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|Title:||Financial Liberalization under the WTO: Assessment, Impact on Growth, and Determinants|
|Issue Date:||2009-09-18 11:03:52 (UTC+8)|
The focus of this dissertation maintains three parts. The first contribution is mainly to improve and modify the approach to measuring the financial liberalization index based on the financial services commitments which have submitted to the WTO. These improvements include further scoring for partial commitments, covering four modes of supply on trade in services and all activities listed in the Annex on Financial Services, and assigning weights to four modes of supply. The second purpose of this dissertation attempts to investigate the effect of financial liberalization on economic growth by employing our newly constructed financial liberalization index under the WTO. The third aim is concerned with the examination of what determines a country’s level of commitments in financial services under the WTO.
Our newly calculated financial liberalization index displays that the degree of financial liberalization is positively correlated with income level under modes 1, mode 2, and mode 3, but not mode 4. We also detect that East Asian and Pacific, and Latin American and Caribbean countries are inclined to accept more liberal commitments on mode 3 compared to other modes, whereas European and Central Asian, and North American countries tend to approve a smaller degree of liberalization on mode 3 as compared with mode 1 and mode 2. In addition, the liberalization in relation to market access and national treatment is highly correlated. Furthermore, a member country with a high degree of liberalization in one of the two financial subsectors, insurance and banking, tends to also have a high degree of liberalization in the other subsector.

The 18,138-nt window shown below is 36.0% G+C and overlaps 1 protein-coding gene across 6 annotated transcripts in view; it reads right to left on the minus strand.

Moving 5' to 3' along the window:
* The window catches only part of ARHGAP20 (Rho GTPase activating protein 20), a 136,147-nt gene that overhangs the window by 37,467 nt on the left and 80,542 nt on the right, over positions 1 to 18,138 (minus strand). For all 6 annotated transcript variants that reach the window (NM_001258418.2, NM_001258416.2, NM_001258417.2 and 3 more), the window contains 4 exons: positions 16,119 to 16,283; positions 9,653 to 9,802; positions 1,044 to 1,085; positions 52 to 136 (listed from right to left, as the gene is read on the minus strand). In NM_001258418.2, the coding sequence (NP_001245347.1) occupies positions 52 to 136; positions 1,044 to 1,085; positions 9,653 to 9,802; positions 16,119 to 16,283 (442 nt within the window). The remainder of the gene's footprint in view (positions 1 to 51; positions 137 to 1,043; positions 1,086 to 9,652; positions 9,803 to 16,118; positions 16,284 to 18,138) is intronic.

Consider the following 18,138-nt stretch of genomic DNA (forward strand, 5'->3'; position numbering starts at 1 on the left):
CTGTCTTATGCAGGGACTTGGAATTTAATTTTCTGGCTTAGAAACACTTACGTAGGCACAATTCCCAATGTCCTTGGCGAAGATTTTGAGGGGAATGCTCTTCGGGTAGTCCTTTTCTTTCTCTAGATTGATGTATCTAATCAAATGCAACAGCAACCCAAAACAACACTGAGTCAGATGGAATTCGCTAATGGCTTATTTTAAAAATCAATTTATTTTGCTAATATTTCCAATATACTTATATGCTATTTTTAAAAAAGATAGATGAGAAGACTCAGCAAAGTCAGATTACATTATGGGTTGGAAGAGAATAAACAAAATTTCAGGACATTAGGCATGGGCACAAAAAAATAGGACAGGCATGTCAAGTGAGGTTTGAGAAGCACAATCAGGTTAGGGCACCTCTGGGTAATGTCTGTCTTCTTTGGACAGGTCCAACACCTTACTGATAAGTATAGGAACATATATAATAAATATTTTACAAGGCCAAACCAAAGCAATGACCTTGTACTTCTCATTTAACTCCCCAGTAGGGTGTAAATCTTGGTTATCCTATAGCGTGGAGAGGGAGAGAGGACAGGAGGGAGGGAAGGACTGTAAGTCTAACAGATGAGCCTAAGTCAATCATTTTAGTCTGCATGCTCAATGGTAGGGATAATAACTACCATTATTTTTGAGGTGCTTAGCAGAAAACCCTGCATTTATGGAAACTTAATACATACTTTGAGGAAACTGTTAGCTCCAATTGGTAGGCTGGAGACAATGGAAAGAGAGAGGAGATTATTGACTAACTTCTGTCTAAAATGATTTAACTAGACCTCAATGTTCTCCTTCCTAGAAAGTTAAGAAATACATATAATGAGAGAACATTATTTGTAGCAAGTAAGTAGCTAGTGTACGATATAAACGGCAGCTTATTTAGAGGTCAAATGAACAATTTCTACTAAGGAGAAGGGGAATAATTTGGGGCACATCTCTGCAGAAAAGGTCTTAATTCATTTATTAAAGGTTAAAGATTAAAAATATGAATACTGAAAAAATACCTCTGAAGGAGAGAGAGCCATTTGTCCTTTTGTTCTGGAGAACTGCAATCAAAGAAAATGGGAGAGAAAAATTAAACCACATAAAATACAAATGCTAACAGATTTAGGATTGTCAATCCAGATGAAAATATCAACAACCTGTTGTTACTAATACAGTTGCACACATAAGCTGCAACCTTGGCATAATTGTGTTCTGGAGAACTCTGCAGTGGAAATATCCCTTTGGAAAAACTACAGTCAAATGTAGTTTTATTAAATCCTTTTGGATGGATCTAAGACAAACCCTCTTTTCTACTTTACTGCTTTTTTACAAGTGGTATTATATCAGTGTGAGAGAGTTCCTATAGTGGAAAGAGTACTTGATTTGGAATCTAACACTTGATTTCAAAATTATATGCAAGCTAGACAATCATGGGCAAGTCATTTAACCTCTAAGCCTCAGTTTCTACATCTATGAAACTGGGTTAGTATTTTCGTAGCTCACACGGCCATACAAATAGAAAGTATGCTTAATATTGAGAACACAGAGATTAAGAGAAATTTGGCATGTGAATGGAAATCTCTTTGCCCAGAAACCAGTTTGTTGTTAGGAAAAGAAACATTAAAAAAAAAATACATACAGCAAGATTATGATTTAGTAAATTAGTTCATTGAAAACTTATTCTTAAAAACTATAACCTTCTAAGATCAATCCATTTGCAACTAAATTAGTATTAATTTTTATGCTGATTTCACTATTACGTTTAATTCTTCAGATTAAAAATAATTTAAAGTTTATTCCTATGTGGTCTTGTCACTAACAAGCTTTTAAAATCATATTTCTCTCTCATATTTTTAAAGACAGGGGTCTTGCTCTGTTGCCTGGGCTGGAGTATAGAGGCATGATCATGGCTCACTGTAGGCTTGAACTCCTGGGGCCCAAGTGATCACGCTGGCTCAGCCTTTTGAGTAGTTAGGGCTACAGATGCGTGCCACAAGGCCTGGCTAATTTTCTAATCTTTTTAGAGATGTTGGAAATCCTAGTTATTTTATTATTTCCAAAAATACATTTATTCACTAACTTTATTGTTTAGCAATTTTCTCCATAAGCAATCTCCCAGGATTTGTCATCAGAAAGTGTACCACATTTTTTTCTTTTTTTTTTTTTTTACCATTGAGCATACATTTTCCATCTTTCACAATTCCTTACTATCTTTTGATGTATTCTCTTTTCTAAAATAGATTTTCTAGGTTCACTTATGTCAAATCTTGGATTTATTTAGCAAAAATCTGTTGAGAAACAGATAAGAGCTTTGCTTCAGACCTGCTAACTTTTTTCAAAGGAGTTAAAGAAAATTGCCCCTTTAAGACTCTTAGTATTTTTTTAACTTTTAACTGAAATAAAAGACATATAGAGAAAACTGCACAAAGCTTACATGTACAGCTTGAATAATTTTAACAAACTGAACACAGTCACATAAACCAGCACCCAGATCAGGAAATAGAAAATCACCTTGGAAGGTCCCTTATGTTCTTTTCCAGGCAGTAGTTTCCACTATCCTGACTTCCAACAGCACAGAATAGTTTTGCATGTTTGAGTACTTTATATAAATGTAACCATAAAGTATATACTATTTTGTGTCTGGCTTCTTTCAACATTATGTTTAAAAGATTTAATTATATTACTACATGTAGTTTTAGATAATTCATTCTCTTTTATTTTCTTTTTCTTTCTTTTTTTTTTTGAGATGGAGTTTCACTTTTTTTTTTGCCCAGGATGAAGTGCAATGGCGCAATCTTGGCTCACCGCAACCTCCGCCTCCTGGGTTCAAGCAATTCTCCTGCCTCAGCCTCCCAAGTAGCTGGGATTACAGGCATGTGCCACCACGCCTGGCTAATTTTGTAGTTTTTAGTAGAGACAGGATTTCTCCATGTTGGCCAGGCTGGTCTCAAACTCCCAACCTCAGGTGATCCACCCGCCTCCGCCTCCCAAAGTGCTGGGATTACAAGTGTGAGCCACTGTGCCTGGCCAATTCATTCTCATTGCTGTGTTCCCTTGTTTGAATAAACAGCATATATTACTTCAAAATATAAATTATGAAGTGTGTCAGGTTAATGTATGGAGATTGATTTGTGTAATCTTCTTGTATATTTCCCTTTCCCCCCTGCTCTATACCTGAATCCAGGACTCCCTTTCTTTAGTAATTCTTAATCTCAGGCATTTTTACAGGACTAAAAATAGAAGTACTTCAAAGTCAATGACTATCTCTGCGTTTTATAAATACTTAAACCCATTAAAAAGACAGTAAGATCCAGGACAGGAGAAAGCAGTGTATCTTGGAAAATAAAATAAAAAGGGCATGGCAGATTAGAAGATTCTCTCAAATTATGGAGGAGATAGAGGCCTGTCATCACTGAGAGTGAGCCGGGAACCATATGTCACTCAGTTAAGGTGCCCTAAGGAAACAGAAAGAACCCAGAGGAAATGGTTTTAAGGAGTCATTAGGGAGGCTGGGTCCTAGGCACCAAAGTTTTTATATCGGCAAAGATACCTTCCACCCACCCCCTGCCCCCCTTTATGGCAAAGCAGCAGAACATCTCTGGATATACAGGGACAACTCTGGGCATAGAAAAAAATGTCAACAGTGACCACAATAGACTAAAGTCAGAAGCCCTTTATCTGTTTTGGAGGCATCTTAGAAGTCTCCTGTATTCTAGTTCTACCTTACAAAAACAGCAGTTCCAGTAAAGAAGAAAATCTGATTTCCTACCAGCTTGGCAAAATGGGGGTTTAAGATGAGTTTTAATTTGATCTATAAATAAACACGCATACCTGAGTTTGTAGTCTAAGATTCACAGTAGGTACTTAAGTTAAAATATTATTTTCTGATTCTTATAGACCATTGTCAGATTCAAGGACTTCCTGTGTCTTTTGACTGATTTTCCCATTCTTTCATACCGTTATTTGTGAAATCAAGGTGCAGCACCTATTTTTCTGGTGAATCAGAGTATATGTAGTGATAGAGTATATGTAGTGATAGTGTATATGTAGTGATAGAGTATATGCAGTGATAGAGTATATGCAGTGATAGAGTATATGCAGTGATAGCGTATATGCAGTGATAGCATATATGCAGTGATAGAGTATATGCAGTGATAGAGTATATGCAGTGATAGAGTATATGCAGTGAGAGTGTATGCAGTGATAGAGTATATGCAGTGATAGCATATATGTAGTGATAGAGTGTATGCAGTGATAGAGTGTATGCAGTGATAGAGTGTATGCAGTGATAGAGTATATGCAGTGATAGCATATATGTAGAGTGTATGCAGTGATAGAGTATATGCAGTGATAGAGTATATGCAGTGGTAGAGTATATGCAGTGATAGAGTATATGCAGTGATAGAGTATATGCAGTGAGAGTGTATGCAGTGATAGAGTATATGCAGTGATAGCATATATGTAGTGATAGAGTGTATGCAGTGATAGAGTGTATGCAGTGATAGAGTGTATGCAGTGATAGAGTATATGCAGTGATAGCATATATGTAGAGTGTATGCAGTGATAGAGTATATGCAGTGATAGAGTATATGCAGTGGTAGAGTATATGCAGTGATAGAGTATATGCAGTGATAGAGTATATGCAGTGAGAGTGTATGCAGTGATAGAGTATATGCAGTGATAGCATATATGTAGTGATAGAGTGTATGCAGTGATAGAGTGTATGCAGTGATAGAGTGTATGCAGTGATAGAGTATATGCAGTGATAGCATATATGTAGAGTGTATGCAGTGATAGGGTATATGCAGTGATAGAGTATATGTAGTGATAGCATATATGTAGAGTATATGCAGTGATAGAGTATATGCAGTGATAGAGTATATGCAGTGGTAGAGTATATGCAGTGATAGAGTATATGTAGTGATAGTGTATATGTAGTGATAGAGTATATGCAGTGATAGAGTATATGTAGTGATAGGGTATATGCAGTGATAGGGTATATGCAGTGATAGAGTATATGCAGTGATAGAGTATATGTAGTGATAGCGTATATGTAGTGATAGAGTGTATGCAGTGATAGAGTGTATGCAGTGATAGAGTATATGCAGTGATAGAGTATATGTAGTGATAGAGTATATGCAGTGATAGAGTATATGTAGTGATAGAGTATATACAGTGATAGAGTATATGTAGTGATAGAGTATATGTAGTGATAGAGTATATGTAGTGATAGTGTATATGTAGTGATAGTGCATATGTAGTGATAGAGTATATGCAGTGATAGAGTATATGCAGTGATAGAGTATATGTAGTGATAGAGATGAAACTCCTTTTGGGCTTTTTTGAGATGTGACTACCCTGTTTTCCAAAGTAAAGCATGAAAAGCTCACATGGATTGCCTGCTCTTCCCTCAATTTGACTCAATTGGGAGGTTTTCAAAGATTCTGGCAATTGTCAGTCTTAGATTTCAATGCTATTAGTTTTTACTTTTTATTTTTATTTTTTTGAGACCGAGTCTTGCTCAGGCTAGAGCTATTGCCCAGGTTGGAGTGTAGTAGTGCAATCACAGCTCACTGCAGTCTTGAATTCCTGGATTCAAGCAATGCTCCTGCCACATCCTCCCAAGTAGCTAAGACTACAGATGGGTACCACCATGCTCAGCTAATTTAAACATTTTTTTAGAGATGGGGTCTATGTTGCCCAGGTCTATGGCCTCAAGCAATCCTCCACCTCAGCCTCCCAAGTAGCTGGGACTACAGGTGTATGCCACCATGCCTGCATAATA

There are two main empirical results. First, we find that there is a positive relationship between banking sector competition and our new measure of liberalization index of banking services, and between economic growth and banking industry competition. The commitment of a country to a more liberal banking sector does serve to increase its growth rate. This positive effect of banking liberalization on growth is reinforced when a government has more supervisory power and is more effective. This positive effect, however, is alleviated when there are more stringent requirements regarding capital regulations and higher level of institutional environment quality. In addition, the positive effects are assuaged when the liberalization is implemented in East Asian and Pacific, and Latin American and Caribbean countries. Furthermore, we detect that the relationship between economic growth and overall liberalization of financial services trade is better described as the form of a U-shaped curve.
Our second empirical result is that European and Central Asian countries, high-income countries, higher per capita GDP, higher financial trade size, greater control of corruption, lower degree of corruption, more power of the legal system, higher quality of bureaucracy, lower level of perceived corruption, and more liberal trade and financial policy altogether contribute to the explanation of greater degree of liberalization in banking services commitments, whereas Latin American and Caribbean countries, countries with membership in either Cairns Group or so-called MFA group, higher volatility of inflation rate, and more restriction on bank’s activities in securities, insurance, real estate, and nonfinancial firms entirely play a role in the determination of lower level of banking services commitments.
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